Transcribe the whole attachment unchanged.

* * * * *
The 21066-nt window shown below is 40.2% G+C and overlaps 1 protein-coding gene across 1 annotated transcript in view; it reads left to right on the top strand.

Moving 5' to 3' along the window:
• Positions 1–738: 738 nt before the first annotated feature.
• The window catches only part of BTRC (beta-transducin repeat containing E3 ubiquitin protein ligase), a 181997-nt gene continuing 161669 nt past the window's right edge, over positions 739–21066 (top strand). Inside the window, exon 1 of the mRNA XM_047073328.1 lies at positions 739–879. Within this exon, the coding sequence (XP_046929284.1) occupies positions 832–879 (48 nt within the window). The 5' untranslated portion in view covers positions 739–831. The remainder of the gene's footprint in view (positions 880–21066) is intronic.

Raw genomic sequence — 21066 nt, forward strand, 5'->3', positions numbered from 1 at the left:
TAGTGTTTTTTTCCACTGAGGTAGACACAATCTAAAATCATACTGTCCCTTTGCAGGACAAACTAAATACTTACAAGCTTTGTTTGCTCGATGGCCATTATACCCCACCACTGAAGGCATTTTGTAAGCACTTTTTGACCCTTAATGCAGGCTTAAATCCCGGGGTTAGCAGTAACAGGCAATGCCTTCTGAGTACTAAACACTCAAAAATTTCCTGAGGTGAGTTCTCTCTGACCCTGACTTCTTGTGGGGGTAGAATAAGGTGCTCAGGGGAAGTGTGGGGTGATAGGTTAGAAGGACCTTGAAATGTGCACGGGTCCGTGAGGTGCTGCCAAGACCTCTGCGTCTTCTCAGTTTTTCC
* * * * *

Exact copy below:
The 21066-nt window shown below is 40.2% G+C and overlaps 1 protein-coding gene across 1 annotated transcript in view; it reads left to right on the top strand.

Moving 5' to 3' along the window:
• Positions 1–738: 738 nt before the first annotated feature.
• The window catches only part of BTRC (beta-transducin repeat containing E3 ubiquitin protein ligase), a 181997-nt gene continuing 161669 nt past the window's right edge, over positions 739–21066 (top strand). Inside the window, exon 1 of the mRNA XM_047073328.1 lies at positions 739–879. Within this exon, the coding sequence (XP_046929284.1) occupies positions 832–879 (48 nt within the window). The 5' untranslated portion in view covers positions 739–831. The remainder of the gene's footprint in view (positions 880–21066) is intronic.

Raw genomic sequence — 21066 nt, forward strand, 5'->3', positions numbered from 1 at the left:
TAGTGTTTTTTTCCACTGAGGTAGACACAATCTAAAATCATACTGTCCCTTTGCAGGACAAACTAAATACTTACAAGCTTTGTTTGCTCGATGGCCATTATACCCCACCACTGAAGGCATTTTGTAAGCACTTTTTGACCCTTAATGCAGGCTTAAATCCCGGGGTTAGCAGTAACAGGCAATGCCTTCTGAGTACTAAACACTCAAAAATTTCCTGAGGTGAGTTCTCTCTGACCCTGACTTCTTGTGGGGGTAGAATAAGGTGCTCAGGGGAAGTGTGGGGTGATAGGTTAGAAGGACCTTGAAATGTGCACGGGTCCGTGAGGTGCTGCCAAGACCTCTGCGTCTTCTCAGTTTTTCC